The 2013 study used a “die-under-a-cup” task: Volunteers were given a six-sided die and asked to secretly roll it, then report what they rolled. The participants had previously been told that rolls of 1-5 would be rewarded by payment of $1 to $5, accordingly, while a roll of six would mean no payment. Lo and behold, a high proportion of participants reported rolling a five, while sixes were rare — suggesting that this was either a very lucky group of people, or not a very honest one.
Spanish psychologists David Pascual-Ezama et al. recruited 172 volunteers and asked them to roll a virtual die. Participants were asked to visit a certain website, and click to roll a simulated die once. They then had to report the roll, and were paid accordingly. (The site is still live.)
What the participants didn’t know was that the researchers had set up the website themselves, and could log exactly what the real rolls were. In the original 2013 study, the true rolls were unknown, but Pascual-Ezama et al. were able to directly compare the real rolls to the reported ones.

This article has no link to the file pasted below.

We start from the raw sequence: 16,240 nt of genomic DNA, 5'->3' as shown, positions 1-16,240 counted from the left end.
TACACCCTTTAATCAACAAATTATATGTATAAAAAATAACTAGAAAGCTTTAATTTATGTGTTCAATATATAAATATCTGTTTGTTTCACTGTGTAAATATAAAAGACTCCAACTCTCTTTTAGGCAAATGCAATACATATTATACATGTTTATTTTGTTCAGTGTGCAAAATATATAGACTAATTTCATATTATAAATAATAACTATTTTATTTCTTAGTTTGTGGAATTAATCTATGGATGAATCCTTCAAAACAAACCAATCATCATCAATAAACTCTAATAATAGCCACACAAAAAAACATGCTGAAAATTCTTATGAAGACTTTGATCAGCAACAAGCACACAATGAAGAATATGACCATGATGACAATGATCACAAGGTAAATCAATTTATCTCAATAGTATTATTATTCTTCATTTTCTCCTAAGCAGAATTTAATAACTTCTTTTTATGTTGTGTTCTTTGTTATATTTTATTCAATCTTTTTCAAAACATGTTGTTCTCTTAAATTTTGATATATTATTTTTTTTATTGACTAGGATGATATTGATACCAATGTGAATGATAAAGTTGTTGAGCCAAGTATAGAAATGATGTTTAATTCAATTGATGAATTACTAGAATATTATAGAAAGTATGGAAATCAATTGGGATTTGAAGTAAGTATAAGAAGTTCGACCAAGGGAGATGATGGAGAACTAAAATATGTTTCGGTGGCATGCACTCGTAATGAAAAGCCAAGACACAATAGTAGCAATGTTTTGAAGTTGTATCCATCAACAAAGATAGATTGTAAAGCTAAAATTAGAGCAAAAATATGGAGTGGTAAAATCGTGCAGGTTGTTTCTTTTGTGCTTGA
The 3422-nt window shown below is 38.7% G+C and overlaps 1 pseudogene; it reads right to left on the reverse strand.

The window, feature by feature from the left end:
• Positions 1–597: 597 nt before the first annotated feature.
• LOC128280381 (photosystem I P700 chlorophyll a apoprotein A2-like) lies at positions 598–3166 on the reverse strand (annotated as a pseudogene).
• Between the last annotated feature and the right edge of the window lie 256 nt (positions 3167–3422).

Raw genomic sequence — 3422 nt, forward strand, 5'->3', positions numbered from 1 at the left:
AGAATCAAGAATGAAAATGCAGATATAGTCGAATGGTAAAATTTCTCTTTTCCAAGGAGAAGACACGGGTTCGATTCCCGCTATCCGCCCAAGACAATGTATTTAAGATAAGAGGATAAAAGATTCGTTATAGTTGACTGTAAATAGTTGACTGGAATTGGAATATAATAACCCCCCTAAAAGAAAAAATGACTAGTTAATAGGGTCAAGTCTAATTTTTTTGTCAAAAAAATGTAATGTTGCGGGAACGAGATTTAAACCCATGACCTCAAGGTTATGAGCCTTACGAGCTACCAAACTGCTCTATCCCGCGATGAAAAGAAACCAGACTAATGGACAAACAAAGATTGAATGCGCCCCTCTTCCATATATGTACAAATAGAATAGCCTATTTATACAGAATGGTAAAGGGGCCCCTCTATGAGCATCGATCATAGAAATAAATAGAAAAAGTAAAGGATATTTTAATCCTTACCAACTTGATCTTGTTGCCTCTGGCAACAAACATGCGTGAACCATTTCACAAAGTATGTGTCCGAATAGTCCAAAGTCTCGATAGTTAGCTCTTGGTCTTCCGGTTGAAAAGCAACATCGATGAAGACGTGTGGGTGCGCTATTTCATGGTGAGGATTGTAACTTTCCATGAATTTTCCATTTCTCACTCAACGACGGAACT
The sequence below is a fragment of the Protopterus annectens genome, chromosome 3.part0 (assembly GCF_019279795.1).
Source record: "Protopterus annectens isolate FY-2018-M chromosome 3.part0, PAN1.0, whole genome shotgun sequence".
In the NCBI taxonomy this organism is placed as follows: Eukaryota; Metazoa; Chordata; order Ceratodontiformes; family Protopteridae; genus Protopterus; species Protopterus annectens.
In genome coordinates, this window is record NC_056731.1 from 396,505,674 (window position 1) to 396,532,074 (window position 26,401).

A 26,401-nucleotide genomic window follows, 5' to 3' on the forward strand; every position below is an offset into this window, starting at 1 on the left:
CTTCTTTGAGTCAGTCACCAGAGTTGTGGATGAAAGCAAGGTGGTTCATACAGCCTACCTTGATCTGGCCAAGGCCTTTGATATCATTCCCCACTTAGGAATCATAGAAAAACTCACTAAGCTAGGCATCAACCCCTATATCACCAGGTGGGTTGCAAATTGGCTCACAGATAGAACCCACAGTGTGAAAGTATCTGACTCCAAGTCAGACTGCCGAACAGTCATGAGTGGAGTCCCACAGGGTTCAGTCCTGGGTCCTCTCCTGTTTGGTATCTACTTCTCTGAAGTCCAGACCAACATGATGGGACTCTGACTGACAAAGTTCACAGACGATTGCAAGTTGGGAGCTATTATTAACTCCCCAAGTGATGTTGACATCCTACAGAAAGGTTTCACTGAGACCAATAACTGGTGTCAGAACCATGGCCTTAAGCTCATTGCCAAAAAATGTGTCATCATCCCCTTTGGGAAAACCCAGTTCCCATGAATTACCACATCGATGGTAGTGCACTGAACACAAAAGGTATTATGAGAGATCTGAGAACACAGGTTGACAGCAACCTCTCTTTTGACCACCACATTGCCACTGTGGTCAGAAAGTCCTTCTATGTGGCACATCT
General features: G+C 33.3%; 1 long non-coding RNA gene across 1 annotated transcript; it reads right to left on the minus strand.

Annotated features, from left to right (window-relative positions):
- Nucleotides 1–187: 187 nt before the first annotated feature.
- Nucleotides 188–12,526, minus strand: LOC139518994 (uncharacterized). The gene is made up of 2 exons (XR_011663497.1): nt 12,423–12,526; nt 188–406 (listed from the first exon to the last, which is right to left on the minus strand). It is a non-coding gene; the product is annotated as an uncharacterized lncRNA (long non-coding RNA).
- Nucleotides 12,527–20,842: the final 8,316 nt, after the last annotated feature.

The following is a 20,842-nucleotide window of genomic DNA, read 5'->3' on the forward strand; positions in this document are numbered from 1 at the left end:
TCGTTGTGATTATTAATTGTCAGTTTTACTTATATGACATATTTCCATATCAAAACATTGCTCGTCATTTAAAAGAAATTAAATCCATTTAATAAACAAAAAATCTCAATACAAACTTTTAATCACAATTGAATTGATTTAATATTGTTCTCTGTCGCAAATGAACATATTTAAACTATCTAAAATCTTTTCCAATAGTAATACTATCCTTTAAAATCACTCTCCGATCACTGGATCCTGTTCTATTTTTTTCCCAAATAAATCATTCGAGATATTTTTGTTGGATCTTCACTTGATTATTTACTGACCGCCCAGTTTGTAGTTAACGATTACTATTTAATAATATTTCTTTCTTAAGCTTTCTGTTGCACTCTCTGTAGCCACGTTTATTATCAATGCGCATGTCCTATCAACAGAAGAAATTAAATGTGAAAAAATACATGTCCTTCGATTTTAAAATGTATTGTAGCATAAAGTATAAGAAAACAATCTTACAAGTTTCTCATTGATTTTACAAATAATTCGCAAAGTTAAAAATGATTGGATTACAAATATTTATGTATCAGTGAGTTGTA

The new study found that 60 percent of people were less than fully honest. But the dishonest ones were dishonest in a surprising variety of ways:
Others never lied about their roll, but instead repeated their roll until they got a good outcome. Pascual-Ezama et al. class these people as “cheaters,” rather than liars.
Most deceptive of all were those who never visited the site at all — the “radically dishonest.” They simply made up a roll out of thin air. These made up about 15 percent of participants.
I find this a really interesting study, and oddly comforting. While the results show that only 40 percent of people were fully honest, the results suggest that most of the other 60 percent were not completely dishonest.
The cheaters rolled the die again and again until they got the right result. They didn’t have to do that: They could just have lied. The liars lied, but they did at least roll the die. Both of these groups were dishonest, but not to the same extent as the radically dishonest.
Pascual-Ezama suggest that even liars feel bad about lying and would prefer not to do it, which is why most people who lied did roll the die first: They were hoping for a genuinely good roll, which would mean they wouldn’t need to lie. Alternatively, it could be that people believe they will tell the truth before rolling the dice, but change their mind when they see a bad roll.
Overall, the fact that the majority of dishonest people didn’t adopt radical dishonesty suggests that even (most) liars and cheaters were unwilling to completely leave the truth behind.